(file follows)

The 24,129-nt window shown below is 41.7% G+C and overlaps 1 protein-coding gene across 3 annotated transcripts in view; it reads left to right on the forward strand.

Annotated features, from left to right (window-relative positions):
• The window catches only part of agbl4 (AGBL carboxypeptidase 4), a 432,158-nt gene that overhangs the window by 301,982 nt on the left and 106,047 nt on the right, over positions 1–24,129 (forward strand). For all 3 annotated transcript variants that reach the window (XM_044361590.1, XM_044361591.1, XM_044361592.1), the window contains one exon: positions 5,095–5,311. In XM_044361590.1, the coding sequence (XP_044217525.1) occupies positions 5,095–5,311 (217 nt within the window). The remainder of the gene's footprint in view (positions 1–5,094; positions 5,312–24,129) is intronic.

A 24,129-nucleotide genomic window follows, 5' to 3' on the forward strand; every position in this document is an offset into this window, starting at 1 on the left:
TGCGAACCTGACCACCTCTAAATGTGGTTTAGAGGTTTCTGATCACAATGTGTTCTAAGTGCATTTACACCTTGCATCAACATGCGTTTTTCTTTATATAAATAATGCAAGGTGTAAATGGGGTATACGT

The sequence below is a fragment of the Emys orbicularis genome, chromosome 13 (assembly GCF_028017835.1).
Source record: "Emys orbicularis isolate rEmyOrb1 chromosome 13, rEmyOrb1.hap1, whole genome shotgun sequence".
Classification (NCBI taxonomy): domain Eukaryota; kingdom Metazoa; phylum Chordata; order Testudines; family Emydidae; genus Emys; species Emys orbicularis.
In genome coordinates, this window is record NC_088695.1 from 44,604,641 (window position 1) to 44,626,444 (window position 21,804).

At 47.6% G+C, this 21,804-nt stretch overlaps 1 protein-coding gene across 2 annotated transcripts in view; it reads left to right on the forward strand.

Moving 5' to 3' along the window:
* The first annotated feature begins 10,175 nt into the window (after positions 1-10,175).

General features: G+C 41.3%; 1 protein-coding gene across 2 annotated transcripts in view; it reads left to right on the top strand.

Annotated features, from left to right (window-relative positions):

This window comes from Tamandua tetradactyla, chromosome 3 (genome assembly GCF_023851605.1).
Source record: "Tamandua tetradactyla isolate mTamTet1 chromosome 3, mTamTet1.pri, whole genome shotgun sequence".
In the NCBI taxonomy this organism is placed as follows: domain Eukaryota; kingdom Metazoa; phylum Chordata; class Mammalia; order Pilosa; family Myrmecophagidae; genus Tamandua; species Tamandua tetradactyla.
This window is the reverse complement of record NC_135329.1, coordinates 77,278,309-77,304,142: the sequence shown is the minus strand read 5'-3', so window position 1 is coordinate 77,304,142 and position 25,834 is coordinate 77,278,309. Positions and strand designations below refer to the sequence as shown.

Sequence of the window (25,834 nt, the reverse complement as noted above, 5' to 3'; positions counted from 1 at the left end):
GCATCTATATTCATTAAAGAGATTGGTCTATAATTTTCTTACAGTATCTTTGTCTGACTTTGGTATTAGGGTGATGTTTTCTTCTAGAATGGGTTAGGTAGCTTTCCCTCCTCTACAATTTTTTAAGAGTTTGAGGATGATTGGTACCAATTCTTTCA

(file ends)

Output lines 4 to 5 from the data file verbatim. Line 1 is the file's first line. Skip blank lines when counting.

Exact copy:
A 24,129-nucleotide genomic window follows, 5' to 3' on the forward strand; every position in this document is an offset into this window, starting at 1 on the left:
TGCGAACCTGACCACCTCTAAATGTGGTTTAGAGGTTTCTGATCACAATGTGTTCTAAGTGCATTTACACCTTGCATCAACATGCGTTTTTCTTTATATAAATAATGCAAGGTGTAAATGGGGTATACGT